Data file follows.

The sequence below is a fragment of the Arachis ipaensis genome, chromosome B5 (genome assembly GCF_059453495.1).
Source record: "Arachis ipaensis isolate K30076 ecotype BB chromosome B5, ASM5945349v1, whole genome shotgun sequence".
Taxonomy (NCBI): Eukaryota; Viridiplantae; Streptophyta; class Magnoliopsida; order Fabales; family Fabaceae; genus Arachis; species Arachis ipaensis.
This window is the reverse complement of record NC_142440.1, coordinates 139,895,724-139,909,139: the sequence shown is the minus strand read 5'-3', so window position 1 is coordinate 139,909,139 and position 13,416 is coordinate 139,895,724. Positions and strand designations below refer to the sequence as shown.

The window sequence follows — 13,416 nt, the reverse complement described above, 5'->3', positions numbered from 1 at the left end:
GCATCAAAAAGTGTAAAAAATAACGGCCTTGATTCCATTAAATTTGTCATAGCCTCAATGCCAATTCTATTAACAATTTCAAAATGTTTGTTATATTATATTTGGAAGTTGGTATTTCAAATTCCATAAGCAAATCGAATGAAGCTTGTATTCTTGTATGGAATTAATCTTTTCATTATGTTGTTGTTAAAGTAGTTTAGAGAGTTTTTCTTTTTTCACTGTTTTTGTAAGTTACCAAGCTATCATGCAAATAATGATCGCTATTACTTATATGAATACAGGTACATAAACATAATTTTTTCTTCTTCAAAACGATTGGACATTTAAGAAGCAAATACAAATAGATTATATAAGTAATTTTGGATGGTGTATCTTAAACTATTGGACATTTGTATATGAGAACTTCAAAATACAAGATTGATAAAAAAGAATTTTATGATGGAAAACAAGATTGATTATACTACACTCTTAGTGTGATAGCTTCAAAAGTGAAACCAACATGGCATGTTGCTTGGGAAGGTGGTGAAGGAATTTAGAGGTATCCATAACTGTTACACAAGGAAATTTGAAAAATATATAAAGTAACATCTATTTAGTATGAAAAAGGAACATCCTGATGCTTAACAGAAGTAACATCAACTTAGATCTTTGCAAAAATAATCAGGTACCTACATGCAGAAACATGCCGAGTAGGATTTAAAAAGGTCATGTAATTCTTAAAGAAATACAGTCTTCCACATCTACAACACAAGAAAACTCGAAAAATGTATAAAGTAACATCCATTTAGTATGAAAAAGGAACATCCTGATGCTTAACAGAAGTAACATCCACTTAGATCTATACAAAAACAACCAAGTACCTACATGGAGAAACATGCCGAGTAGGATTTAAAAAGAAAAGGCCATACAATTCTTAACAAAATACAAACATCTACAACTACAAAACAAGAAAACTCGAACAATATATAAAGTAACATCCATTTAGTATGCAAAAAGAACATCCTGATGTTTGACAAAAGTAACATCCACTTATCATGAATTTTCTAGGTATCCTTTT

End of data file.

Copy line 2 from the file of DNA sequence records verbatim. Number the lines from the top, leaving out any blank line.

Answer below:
Source record: "Arachis ipaensis isolate K30076 ecotype BB chromosome B5, ASM5945349v1, whole genome shotgun sequence".